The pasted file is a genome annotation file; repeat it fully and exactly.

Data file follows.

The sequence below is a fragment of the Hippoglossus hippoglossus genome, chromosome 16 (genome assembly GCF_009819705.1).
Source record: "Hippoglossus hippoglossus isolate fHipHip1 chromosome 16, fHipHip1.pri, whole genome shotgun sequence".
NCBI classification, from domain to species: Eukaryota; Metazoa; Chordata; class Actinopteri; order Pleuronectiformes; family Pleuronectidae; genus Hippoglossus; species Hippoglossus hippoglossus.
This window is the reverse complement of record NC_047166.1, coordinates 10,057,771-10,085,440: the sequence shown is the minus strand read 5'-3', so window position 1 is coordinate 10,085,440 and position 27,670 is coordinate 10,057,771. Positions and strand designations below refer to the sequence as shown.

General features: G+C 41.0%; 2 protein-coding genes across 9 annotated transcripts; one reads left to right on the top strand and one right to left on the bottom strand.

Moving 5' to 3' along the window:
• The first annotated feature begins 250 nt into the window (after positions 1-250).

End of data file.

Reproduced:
The sequence below is a fragment of the Hippoglossus hippoglossus genome, chromosome 16 (genome assembly GCF_009819705.1).
Source record: "Hippoglossus hippoglossus isolate fHipHip1 chromosome 16, fHipHip1.pri, whole genome shotgun sequence".
NCBI classification, from domain to species: Eukaryota; Metazoa; Chordata; class Actinopteri; order Pleuronectiformes; family Pleuronectidae; genus Hippoglossus; species Hippoglossus hippoglossus.
This window is the reverse complement of record NC_047166.1, coordinates 10,057,771-10,085,440: the sequence shown is the minus strand read 5'-3', so window position 1 is coordinate 10,085,440 and position 27,670 is coordinate 10,057,771. Positions and strand designations below refer to the sequence as shown.

General features: G+C 41.0%; 2 protein-coding genes across 9 annotated transcripts; one reads left to right on the top strand and one right to left on the bottom strand.

Moving 5' to 3' along the window:
• The first annotated feature begins 250 nt into the window (after positions 1-250).